PhD Defence: Impacts of Community Forest Management and strictly protected areas on deforestation and human well-being in Madagascar
Ranaivo Andriarilala Rasolofoson
Strong evidence about the impacts of nature conservation interventions on the environment and human well-being is needed to develop effective conservation policy. However, currently available evidence is weak.
This thesis attempts to strengthen the evidence on the impacts of conservation interventions by investigating the impacts of Community Forest Management (CFM) and strictly protected areas on deforestation and human well-being in Madagascar, one of the world’s top conservation priorities. We addressed some of the weaknesses in other conservation impact evaluations. We cannot detect, on average, significant impacts of CFM on deforestation or on household per capita consumption expenditure at the national scale. We also did not detect significant differences between CFM and strict protection in the magnitude of their relative impacts on subjective well-being in eastern Madagascar. However, impacts on deforestation and consumption expenditure vary (with a mixture or positive and negative impacts) with management practices and household characteristics. This mixture of impacts supports claims that CFM can succeed under certain conditions. In eastern Madagascar, the characteristics of life domains impacted by CFM and strict protection have also been different, suggesting that these two interventions have had different impacts on subjective well-being.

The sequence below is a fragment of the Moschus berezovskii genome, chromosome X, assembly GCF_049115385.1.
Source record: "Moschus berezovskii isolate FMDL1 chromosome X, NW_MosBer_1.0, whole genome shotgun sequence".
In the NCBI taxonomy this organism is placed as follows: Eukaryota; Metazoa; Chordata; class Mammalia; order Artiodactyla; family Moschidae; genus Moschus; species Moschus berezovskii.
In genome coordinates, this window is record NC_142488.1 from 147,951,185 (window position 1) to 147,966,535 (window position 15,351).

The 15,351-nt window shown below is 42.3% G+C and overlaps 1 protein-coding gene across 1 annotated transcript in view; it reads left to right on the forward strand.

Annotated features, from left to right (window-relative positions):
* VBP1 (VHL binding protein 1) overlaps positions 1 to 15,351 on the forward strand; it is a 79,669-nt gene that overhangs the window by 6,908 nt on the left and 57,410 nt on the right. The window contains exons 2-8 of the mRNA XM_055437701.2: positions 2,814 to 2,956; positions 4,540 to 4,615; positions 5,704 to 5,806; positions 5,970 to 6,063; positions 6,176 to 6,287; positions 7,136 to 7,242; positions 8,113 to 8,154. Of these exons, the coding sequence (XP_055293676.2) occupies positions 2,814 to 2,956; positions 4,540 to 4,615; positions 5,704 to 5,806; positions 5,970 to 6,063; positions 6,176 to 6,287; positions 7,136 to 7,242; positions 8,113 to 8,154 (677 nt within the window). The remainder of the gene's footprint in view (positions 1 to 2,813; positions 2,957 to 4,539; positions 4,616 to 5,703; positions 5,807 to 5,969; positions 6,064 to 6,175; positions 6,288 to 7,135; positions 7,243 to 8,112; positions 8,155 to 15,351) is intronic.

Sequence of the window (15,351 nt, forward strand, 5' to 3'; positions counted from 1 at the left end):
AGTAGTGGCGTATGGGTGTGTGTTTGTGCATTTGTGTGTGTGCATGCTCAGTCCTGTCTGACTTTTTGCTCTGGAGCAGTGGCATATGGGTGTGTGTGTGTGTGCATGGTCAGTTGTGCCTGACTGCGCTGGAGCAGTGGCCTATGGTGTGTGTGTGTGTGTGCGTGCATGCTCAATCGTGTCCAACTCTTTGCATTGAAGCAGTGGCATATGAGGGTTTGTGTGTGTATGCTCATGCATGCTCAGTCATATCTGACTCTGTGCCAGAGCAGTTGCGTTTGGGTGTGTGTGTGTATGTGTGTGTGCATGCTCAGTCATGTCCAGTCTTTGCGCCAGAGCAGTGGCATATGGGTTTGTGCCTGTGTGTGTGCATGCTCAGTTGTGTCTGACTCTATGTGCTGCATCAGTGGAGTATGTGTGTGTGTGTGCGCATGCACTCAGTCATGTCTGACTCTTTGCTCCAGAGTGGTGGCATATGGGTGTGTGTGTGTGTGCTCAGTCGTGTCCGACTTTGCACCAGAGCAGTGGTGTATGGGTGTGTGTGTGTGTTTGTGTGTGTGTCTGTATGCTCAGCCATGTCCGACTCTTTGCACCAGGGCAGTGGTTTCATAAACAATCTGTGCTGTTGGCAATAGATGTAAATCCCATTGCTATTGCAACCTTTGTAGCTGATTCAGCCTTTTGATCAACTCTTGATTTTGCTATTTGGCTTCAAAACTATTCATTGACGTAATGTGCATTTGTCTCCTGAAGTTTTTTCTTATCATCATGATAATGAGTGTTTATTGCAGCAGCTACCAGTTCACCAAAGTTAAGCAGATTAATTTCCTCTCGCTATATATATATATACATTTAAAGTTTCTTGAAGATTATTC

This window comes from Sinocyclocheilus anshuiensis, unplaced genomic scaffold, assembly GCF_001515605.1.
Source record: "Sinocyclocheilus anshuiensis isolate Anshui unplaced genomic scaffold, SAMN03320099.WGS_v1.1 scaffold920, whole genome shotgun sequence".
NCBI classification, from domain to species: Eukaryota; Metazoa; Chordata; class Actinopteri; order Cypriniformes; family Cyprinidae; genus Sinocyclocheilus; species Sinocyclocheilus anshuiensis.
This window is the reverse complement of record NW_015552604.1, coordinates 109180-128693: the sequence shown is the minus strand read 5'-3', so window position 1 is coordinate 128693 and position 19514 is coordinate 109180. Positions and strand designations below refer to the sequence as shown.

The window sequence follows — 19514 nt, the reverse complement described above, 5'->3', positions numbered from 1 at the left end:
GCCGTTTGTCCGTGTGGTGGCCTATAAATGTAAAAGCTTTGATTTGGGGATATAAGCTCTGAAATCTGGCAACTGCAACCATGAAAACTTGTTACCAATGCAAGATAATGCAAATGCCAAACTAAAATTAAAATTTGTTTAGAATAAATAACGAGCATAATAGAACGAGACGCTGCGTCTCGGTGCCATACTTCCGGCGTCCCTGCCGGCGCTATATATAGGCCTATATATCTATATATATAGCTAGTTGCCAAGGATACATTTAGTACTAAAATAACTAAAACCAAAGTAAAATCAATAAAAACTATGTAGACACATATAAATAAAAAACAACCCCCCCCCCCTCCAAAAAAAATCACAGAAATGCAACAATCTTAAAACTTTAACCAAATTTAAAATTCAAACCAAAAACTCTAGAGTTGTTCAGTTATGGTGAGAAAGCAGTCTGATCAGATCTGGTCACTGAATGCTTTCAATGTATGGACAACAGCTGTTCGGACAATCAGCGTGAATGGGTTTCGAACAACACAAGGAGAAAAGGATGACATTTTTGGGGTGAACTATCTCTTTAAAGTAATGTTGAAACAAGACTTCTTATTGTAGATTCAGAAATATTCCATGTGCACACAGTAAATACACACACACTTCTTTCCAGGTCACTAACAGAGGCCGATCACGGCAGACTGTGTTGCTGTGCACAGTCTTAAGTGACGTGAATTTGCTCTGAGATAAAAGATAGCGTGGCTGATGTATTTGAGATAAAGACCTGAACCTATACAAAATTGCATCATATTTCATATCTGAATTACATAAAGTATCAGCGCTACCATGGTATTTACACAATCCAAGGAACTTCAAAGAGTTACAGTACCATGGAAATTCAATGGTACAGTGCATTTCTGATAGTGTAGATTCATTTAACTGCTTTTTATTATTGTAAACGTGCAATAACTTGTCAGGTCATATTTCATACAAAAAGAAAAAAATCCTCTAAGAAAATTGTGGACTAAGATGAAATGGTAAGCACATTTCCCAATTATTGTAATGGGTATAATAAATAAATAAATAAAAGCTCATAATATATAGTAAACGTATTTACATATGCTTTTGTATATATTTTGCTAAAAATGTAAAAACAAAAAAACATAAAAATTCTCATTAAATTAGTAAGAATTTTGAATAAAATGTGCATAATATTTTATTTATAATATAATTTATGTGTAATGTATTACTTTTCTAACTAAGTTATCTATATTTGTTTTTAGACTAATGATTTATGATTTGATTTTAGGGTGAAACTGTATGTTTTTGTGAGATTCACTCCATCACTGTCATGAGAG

The use of objective indicators (deforestation and consumption expenditure) and rigorous econometric methods as those used in the national scale studies can yield information about the magnitude of impacts that may be of interest to external stakeholders seeking cost-effective interventions. Subjective indicators and the participatory approach to link the intervention to the impact as we used in eastern Madagascar are limited in estimating the magnitude of impacts but provide highly relevant information for practitioners seeking to build locally legitimate interventions. The appropriate method for impact evaluation depends, among other things, on the objectives of the evaluation.
Carsten Smith-Hall, Professor, Department of Food and Resource Economics, University of Copenhagen, Copenhagen, Denmark
Julia Jones, Professor, School of Environment, Natural Resources and Geography, Bangor University, Bangor, Gwynedd, UK
Jette Bredahl Jacobsen, Professor, Department of Food and Resource Economics, University of Copenhagen, Copenhagen, Denmark
E.J. Milner-Gulland, Professor, Interdisciplinary Centre for Conservation Science, Department of Zoology, University of Oxford, Oxford, UK
Jennifer Alix-Garcia, Associate Professor, Agricultural and Applied Economics, University of Wisconsin-Madison, Madison, USA
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